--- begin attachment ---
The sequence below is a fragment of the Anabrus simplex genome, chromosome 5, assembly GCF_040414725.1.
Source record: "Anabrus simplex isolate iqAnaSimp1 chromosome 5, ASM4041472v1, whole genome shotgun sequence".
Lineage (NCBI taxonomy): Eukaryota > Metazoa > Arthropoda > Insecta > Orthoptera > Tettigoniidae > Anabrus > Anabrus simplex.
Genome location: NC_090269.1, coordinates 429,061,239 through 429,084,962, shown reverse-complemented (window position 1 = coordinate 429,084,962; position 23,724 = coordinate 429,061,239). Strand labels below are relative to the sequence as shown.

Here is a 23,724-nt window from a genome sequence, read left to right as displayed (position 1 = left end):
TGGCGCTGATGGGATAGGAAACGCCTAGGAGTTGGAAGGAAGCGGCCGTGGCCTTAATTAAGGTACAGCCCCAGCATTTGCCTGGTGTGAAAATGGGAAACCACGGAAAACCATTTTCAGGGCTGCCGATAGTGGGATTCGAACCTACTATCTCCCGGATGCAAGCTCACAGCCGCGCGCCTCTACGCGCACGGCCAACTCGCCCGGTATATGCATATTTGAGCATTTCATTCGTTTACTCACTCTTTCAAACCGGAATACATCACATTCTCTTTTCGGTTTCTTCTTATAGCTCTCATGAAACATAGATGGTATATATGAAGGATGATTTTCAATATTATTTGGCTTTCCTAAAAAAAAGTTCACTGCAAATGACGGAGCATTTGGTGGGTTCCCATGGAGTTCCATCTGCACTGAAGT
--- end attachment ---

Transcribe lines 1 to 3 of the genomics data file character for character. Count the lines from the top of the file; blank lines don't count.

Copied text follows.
The sequence below is a fragment of the Anabrus simplex genome, chromosome 5, assembly GCF_040414725.1.
Source record: "Anabrus simplex isolate iqAnaSimp1 chromosome 5, ASM4041472v1, whole genome shotgun sequence".
Lineage (NCBI taxonomy): Eukaryota > Metazoa > Arthropoda > Insecta > Orthoptera > Tettigoniidae > Anabrus > Anabrus simplex.